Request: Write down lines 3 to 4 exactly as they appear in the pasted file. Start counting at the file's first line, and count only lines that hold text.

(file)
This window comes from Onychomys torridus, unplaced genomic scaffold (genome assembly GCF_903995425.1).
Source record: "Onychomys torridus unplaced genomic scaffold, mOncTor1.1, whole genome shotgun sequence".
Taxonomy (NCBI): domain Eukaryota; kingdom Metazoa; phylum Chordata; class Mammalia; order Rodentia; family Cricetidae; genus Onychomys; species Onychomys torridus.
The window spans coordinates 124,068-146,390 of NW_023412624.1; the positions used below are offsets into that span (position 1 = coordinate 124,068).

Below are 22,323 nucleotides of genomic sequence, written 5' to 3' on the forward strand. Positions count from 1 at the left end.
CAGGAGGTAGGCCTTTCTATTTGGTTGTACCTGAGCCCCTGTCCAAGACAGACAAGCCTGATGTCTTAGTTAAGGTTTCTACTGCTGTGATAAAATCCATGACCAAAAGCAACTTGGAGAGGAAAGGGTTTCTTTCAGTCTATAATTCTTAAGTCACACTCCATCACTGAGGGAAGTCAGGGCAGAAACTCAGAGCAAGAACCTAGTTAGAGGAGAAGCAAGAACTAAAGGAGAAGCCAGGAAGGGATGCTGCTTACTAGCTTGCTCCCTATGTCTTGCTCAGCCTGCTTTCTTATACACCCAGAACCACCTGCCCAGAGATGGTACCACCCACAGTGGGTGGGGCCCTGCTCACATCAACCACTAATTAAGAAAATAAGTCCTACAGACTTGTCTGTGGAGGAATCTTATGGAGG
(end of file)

Taxonomy (NCBI): domain Eukaryota; kingdom Metazoa; phylum Chordata; class Mammalia; order Rodentia; family Cricetidae; genus Onychomys; species Onychomys torridus.
The window spans coordinates 124,068-146,390 of NW_023412624.1; the positions used below are offsets into that span (position 1 = coordinate 124,068).